“One of the penalties of an ecological education is that one lives alone in a world of wounds. Much of the damage inflicted on land is quite invisible to laymen. An ecologist must either harden his shell and make believe that the consequences of science are none of his business, or he must be the doctor who sees the marks of death in a community that believes itself well and does not want to be told otherwise.” ― Aldo Leopold, A Sand County Almanac
The last section of the book ends with philosophical essays where Leopold talks more about conservation and some of its ironies. He describes how we encourage recreation in the wild to appreciate it, but ultimately end up destroying it.
“The problem, then, is how to bring about a striving for harmony with land among a people many of whom have forgotten there is any such thing as land, among whom education and culture have become almost synonymous with landlessness. This is the problem of conservation education.” ― Aldo Leopold, A Sand County Almanac
Not So Much
Leopold doesn’t mince words, but I find his candor refreshing and needed. Others may not. The biggest issue for me was that I had to constantly check Google or another resource to see what plant or animal he was describing. Sometimes he used technical and scientific terms that I was not familiar with. But this did not deter from the poetry of his words, and was just a minor issue that took a bit of my time to discern. But as an educator I am not averse to learning and that is exactly what I did.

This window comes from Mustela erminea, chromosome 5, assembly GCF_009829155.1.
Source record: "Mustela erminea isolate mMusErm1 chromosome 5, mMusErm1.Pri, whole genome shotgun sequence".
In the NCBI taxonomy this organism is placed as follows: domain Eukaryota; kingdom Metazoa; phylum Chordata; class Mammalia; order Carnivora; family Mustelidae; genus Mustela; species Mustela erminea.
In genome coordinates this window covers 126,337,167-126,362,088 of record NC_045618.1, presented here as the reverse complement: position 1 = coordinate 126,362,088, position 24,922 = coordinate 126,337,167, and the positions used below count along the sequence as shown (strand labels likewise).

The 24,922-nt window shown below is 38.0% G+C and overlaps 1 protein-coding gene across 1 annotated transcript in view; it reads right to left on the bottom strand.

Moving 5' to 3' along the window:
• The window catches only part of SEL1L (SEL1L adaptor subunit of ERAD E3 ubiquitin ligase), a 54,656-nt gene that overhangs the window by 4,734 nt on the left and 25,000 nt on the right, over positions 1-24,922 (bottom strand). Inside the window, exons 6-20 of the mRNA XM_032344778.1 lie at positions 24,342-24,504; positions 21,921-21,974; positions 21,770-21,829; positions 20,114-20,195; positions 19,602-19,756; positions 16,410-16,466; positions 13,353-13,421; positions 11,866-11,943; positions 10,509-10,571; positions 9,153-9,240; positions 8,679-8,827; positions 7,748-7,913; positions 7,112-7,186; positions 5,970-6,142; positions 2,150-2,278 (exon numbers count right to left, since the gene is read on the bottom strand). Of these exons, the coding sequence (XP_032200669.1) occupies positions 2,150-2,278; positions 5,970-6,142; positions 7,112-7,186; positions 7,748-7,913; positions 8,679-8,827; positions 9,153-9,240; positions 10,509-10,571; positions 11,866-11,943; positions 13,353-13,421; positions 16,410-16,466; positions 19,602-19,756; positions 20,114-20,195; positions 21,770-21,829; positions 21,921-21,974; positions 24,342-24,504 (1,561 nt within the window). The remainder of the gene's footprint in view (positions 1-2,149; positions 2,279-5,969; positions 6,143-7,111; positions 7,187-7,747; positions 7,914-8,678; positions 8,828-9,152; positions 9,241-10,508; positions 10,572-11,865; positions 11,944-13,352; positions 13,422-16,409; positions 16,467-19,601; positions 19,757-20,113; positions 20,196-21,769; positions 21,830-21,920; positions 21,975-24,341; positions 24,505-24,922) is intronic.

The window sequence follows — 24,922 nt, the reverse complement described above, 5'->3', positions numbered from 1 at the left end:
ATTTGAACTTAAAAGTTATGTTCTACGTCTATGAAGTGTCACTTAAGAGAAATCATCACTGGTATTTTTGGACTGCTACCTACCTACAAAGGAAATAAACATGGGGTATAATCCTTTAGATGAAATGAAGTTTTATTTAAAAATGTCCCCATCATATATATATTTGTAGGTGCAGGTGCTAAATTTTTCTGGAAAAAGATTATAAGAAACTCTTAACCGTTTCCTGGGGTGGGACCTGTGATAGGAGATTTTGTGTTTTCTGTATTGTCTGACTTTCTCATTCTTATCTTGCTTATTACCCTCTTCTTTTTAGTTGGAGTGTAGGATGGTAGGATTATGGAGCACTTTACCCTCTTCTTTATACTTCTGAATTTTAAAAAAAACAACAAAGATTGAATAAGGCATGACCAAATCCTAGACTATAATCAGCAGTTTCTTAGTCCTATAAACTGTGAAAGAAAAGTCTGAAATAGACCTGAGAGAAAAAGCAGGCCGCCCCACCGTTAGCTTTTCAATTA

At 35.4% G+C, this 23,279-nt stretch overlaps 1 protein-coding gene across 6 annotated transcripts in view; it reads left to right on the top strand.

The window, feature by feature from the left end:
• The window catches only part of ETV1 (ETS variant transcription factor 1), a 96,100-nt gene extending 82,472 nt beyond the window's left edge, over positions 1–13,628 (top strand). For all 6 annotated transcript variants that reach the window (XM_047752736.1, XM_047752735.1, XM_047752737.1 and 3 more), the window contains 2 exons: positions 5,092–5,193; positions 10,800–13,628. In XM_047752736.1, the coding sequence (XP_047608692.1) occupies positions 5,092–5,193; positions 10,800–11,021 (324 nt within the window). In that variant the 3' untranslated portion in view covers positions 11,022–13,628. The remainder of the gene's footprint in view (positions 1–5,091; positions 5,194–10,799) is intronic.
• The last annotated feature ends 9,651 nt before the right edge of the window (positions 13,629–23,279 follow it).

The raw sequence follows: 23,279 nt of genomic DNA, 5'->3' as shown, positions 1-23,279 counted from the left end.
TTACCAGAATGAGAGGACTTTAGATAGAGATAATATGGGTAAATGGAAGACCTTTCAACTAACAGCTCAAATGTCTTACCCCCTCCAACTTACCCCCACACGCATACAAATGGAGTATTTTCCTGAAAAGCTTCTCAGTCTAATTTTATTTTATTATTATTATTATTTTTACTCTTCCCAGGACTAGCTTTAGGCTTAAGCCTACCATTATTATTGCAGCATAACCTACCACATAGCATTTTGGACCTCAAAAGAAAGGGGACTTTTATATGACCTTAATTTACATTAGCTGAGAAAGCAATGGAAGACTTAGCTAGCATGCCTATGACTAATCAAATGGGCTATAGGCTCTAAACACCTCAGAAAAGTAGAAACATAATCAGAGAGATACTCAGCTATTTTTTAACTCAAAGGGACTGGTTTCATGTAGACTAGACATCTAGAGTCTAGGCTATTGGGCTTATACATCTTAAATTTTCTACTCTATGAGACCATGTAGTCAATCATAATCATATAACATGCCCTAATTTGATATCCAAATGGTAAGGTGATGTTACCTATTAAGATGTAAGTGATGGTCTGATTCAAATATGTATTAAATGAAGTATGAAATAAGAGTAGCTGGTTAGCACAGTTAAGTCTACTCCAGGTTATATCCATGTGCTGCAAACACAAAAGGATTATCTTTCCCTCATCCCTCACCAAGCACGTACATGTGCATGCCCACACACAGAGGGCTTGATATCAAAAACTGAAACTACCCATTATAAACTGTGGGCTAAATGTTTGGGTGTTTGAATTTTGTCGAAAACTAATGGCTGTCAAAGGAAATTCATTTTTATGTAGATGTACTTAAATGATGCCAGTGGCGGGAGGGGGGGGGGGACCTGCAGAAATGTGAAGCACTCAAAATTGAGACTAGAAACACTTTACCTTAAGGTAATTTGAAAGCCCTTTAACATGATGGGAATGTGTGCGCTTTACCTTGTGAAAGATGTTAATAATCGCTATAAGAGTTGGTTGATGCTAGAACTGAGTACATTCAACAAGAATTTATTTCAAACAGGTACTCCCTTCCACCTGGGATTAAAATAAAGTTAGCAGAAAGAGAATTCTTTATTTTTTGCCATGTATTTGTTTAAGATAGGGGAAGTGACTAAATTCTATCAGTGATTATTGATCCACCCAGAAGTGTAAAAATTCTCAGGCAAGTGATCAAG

“Conservation is getting nowhere because it is incompatible with our Abrahamic concept of land. We abuse land because we regard it as a commodity belonging to us. When we see land as a community to which we belong, we may begin to use it with love and respect.” ― Aldo Leopold, A Sand County Almanac
I find it hard to believe that the book went unnoticed when it was published. It was not until the 1970s and the birth of the modern environmental movement that this book became a best seller. I am sad that I did not find this book then. I agree with critics that Leopold’s work ranks up there with Thoreau’s Walden.
“Tell me of what plant-birthday a man takes notice, and I shall tell you a good deal about his vocation, his hobbies, his hay fever, and the general level of his ecological education.” ― Aldo Leopold, A Sand County Almanac
There are many different editions of this book and it depends what you are looking for. The one pictured here is the commemorative edition that is no longer in print even though I bought it with in the last year. There are hardcover editions with wildlife pictures from Leopold’s wonderful Sand County area. And there are other paperback editions. So you choose, but I strongly urge you to read this book. Read it for the shear beauty of his words, the incredible nature he brings to you or the strong message we must begin to hear. But whatever you do, read this book!
“We abuse land because we see it as a commodity belonging to us. When we see land as a community to which we belong, we may begin to use it with love and respect.”
― Aldo Leopold
**All pictures of nature were taken in and around my garden or at Beaver Lake Nature Center nearby.
Next up on the blog: I will have our Seasonal Celebrations Revealed on Wednesday the first full day of spring. And don’t forget to join Beth@PlantPostings for Garden Lessons Learned this week. Wildflower Wednesday next week will be about my last color post, green.
Please join me for my weekly posts, every Tuesday, at Beautiful Wildlife Garden.